With a flurry of diplomatic activity in the first 3 days of September 1939, was the Second World War inevitable?
Foreign Office Historians
On 26 July 1939, in a forest near Warsaw, Polish code breakers told their British colleagues how they had cracked the German Enigma code. As war against Nazi Germany approached, the meeting symbolised the importance of political, as well as intelligence co-operation in the struggle ahead.
Whilst Victory day 1919 was planned as a celebration, the emotions evoked were more diverse and complex.
German anger at the Treaty of Versailles between the wars is well known. Hitler, in his rise to power, exploited this deep resentment. So how did such a contentious document come into existence and why was it signed?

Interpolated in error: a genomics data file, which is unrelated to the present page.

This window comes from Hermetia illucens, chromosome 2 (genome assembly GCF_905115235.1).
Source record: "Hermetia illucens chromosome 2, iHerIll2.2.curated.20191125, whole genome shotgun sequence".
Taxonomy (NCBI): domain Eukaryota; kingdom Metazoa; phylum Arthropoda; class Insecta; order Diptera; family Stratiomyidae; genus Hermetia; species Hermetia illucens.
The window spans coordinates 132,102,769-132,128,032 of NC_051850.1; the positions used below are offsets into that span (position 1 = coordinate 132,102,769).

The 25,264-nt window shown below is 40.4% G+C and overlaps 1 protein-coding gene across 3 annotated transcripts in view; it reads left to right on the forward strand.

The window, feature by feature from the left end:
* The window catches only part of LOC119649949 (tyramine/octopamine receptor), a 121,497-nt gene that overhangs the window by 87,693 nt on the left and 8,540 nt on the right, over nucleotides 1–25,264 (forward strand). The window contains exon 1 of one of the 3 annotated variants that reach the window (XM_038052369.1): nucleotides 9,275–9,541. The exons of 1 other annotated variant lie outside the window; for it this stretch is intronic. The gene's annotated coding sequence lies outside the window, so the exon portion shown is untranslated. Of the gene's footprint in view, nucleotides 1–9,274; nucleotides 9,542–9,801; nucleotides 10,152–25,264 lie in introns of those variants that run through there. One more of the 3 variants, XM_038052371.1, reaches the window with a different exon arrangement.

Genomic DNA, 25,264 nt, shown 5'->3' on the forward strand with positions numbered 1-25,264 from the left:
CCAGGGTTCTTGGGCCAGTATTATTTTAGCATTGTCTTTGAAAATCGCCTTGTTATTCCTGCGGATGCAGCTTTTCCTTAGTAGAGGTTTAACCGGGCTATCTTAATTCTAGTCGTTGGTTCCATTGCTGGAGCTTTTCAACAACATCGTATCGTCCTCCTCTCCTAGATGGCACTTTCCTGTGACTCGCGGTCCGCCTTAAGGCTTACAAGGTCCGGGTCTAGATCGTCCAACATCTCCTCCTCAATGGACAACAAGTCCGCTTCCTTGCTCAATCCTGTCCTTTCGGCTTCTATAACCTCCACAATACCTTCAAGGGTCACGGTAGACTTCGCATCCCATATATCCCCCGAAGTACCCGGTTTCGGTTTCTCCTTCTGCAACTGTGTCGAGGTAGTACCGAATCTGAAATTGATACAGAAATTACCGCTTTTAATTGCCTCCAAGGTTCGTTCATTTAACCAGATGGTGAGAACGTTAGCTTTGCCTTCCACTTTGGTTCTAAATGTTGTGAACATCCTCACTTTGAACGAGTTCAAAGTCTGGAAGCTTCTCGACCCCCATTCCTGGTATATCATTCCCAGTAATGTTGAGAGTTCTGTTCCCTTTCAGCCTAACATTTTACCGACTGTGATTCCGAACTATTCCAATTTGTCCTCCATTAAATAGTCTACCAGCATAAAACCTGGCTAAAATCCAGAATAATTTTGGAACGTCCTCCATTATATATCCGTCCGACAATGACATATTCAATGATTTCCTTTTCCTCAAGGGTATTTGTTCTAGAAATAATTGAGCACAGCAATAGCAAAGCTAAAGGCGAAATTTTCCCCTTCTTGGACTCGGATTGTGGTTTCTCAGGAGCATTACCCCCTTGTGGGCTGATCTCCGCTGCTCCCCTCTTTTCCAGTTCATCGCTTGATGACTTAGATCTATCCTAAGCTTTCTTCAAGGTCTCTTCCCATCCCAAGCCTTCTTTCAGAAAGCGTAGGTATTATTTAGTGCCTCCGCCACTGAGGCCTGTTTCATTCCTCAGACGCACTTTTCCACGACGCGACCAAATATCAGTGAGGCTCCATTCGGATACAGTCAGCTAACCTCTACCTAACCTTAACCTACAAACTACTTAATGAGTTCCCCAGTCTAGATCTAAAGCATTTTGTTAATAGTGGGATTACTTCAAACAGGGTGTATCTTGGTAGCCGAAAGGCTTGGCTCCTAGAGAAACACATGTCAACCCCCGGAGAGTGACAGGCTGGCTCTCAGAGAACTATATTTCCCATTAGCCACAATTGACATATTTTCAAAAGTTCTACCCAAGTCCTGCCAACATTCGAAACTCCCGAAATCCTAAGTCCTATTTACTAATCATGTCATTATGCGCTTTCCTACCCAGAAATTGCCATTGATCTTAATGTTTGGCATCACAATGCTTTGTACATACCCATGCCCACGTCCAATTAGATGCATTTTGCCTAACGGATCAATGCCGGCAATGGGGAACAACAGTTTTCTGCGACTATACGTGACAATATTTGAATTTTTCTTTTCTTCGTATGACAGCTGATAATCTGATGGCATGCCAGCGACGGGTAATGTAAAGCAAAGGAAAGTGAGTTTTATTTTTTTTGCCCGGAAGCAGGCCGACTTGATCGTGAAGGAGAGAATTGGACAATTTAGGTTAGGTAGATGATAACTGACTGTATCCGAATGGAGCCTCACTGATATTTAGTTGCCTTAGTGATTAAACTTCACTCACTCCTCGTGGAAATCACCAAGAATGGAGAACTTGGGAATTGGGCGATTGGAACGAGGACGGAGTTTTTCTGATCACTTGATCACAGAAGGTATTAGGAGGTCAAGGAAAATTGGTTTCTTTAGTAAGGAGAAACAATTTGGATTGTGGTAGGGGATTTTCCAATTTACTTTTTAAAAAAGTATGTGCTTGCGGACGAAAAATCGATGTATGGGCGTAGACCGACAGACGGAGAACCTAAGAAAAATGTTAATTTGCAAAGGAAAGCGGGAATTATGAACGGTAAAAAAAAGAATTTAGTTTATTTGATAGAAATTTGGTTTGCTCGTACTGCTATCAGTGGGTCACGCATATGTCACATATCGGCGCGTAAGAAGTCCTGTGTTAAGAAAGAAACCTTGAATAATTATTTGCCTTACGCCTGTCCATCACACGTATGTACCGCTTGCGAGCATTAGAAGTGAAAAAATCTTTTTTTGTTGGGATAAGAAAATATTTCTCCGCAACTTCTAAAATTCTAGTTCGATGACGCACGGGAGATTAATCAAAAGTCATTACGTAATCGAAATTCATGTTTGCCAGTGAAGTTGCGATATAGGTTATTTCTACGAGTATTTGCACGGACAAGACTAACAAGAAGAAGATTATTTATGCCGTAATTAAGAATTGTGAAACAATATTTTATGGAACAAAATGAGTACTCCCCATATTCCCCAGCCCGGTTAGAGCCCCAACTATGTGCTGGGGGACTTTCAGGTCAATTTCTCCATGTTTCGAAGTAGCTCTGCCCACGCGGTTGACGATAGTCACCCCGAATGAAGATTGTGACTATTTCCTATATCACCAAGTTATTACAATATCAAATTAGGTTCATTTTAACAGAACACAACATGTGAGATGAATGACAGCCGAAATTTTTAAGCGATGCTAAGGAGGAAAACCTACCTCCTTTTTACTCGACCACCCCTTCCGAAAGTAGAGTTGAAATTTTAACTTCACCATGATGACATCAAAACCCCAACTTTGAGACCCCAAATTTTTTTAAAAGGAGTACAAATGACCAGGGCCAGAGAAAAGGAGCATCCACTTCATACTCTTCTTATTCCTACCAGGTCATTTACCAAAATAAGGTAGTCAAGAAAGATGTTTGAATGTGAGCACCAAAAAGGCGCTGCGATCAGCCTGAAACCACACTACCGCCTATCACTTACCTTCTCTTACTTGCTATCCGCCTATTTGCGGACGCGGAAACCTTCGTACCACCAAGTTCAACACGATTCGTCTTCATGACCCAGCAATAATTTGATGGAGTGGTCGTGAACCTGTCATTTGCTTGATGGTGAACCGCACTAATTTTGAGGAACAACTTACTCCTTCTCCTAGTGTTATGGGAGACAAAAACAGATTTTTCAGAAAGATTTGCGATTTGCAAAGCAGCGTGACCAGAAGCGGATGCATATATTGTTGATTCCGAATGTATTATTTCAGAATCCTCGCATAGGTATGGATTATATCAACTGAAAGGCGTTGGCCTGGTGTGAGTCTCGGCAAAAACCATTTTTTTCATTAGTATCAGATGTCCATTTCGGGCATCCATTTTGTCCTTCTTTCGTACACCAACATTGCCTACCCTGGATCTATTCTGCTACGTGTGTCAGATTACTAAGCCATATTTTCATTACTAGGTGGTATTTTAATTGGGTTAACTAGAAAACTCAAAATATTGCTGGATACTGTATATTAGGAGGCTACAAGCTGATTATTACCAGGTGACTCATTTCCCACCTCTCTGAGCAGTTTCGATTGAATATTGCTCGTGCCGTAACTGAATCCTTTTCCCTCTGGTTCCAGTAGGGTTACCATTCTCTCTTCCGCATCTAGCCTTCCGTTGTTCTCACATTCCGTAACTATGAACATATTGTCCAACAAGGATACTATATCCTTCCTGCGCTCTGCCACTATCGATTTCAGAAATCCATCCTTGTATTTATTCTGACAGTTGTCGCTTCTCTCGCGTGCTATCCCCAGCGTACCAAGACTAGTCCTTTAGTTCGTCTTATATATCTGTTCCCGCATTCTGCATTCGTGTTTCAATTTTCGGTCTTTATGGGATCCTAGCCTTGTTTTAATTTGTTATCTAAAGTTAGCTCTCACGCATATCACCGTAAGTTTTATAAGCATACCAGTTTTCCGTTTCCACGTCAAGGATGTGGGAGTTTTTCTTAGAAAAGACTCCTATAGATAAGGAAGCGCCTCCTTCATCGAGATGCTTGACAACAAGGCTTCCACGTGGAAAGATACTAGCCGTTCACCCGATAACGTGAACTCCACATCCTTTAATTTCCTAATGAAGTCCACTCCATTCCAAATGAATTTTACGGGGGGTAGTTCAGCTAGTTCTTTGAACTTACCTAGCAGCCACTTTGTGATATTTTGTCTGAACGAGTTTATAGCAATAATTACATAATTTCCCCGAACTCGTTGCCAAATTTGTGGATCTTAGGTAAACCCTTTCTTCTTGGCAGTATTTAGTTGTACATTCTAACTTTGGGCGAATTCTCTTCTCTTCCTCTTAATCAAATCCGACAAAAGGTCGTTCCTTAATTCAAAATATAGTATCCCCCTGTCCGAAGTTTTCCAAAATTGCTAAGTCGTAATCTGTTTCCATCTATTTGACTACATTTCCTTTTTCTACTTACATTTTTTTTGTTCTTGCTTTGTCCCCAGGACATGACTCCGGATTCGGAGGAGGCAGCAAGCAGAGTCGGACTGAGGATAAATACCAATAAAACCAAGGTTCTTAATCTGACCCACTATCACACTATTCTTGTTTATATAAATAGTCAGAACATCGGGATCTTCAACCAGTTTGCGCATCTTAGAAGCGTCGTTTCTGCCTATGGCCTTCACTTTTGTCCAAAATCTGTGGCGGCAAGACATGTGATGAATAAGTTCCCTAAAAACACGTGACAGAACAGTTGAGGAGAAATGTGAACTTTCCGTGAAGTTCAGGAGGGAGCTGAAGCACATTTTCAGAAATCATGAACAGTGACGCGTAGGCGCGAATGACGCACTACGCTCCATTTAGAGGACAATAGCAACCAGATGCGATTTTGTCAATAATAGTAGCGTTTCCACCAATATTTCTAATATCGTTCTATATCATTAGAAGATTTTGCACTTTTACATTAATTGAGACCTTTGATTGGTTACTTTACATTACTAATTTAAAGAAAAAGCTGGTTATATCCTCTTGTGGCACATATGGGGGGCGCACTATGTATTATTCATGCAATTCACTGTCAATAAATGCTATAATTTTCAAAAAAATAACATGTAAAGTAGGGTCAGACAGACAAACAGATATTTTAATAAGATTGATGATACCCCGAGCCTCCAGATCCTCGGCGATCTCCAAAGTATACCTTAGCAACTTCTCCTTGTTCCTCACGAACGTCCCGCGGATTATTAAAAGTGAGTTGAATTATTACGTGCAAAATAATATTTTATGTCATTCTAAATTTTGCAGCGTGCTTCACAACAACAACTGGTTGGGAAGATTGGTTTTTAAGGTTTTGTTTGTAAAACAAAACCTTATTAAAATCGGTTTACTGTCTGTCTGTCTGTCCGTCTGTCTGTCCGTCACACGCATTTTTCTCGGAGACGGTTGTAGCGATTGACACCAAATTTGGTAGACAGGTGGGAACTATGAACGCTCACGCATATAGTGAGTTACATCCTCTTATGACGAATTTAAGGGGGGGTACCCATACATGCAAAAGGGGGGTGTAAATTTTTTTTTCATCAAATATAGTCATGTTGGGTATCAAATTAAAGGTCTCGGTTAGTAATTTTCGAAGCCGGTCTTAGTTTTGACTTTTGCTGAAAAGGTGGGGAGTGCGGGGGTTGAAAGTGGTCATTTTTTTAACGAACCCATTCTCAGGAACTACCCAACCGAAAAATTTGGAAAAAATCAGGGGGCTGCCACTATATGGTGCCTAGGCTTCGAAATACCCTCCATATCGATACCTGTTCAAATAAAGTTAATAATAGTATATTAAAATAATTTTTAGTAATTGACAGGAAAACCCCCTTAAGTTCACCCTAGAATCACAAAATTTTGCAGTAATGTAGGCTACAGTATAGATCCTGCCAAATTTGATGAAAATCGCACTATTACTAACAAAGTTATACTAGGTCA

Once the Allies decided to land in Normandy, they identified the need to practice.
NATO remains the cornerstone of Western security. But as it celebrates its 70th birthday, it is worth remembering the part played in the negotiations by other regions such as Latin America, Africa and the Asia-Pacific.
On 31 March 1939 Neville Chamberlain committed Britain to defending Polish independence. After years of trying to preserve peace and buy time for rearmament, he recognised that international developments and domestic opinion meant this guarantee was necessary, though it was to mean war with Germany 6 months later.
The armistice agreement with Germany was signed on 11 November 1918, but the Peace Conference did not start proceedings until 18 January 1919. With so much at stake, why did it take 2 months for discussions to start?
In what has been termed the khaki election (1918), the first election in which (some) women could vote, a woman in green was elected to be the first woman member of parliament.
On 15 November, the Foreign & Commonwealth Office Historians gathered in the Locarno Suite of the Foreign Office to mark our centenary. Joining us were former and current members of staff.